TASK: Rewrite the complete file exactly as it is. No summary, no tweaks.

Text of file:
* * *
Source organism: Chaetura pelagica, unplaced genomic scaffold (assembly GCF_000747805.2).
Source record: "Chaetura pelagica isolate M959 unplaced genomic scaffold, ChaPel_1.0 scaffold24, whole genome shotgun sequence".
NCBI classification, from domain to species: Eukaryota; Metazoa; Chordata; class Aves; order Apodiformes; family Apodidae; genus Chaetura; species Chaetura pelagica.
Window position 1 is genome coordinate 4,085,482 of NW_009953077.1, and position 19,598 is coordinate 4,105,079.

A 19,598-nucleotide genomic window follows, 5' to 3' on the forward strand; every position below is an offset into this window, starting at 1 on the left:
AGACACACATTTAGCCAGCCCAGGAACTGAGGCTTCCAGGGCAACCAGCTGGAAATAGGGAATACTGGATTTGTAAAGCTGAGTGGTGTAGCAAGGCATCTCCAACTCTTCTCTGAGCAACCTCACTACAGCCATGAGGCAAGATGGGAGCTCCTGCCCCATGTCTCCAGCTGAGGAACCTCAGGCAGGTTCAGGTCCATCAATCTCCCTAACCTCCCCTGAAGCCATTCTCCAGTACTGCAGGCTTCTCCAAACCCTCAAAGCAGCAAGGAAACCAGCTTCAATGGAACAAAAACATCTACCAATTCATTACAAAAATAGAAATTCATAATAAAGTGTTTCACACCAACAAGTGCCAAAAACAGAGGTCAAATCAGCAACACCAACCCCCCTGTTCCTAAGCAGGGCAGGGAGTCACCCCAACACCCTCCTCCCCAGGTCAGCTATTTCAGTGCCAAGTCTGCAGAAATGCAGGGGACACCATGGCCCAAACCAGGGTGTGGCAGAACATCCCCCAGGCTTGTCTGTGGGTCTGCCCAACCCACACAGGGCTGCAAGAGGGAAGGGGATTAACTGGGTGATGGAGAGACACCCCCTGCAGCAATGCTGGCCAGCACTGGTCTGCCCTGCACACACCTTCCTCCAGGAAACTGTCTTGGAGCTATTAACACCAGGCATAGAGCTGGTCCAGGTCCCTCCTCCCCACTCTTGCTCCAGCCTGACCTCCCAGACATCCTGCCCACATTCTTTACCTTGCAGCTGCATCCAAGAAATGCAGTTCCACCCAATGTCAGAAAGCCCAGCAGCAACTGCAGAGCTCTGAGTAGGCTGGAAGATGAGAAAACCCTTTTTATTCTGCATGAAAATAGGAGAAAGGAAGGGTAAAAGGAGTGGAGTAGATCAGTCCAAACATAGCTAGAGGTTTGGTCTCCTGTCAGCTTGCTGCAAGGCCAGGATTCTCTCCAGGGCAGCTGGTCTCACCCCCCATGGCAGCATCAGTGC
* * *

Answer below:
Source organism: Chaetura pelagica, unplaced genomic scaffold (assembly GCF_000747805.2).
Source record: "Chaetura pelagica isolate M959 unplaced genomic scaffold, ChaPel_1.0 scaffold24, whole genome shotgun sequence".
NCBI classification, from domain to species: Eukaryota; Metazoa; Chordata; class Aves; order Apodiformes; family Apodidae; genus Chaetura; species Chaetura pelagica.
Window position 1 is genome coordinate 4,085,482 of NW_009953077.1, and position 19,598 is coordinate 4,105,079.

A 19,598-nucleotide genomic window follows, 5' to 3' on the forward strand; every position below is an offset into this window, starting at 1 on the left:
AGACACACATTTAGCCAGCCCAGGAACTGAGGCTTCCAGGGCAACCAGCTGGAAATAGGGAATACTGGATTTGTAAAGCTGAGTGGTGTAGCAAGGCATCTCCAACTCTTCTCTGAGCAACCTCACTACAGCCATGAGGCAAGATGGGAGCTCCTGCCCCATGTCTCCAGCTGAGGAACCTCAGGCAGGTTCAGGTCCATCAATCTCCCTAACCTCCCCTGAAGCCATTCTCCAGTACTGCAGGCTTCTCCAAACCCTCAAAGCAGCAAGGAAACCAGCTTCAATGGAACAAAAACATCTACCAATTCATTACAAAAATAGAAATTCATAATAAAGTGTTTCACACCAACAAGTGCCAAAAACAGAGGTCAAATCAGCAACACCAACCCCCCTGTTCCTAAGCAGGGCAGGGAGTCACCCCAACACCCTCCTCCCCAGGTCAGCTATTTCAGTGCCAAGTCTGCAGAAATGCAGGGGACACCATGGCCCAAACCAGGGTGTGGCAGAACATCCCCCAGGCTTGTCTGTGGGTCTGCCCAACCCACACAGGGCTGCAAGAGGGAAGGGGATTAACTGGGTGATGGAGAGACACCCCCTGCAGCAATGCTGGCCAGCACTGGTCTGCCCTGCACACACCTTCCTCCAGGAAACTGTCTTGGAGCTATTAACACCAGGCATAGAGCTGGTCCAGGTCCCTCCTCCCCACTCTTGCTCCAGCCTGACCTCCCAGACATCCTGCCCACATTCTTTACCTTGCAGCTGCATCCAAGAAATGCAGTTCCACCCAATGTCAGAAAGCCCAGCAGCAACTGCAGAGCTCTGAGTAGGCTGGAAGATGAGAAAACCCTTTTTATTCTGCATGAAAATAGGAGAAAGGAAGGGTAAAAGGAGTGGAGTAGATCAGTCCAAACATAGCTAGAGGTTTGGTCTCCTGTCAGCTTGCTGCAAGGCCAGGATTCTCTCCAGGGCAGCTGGTCTCACCCCCCATGGCAGCATCAGTGC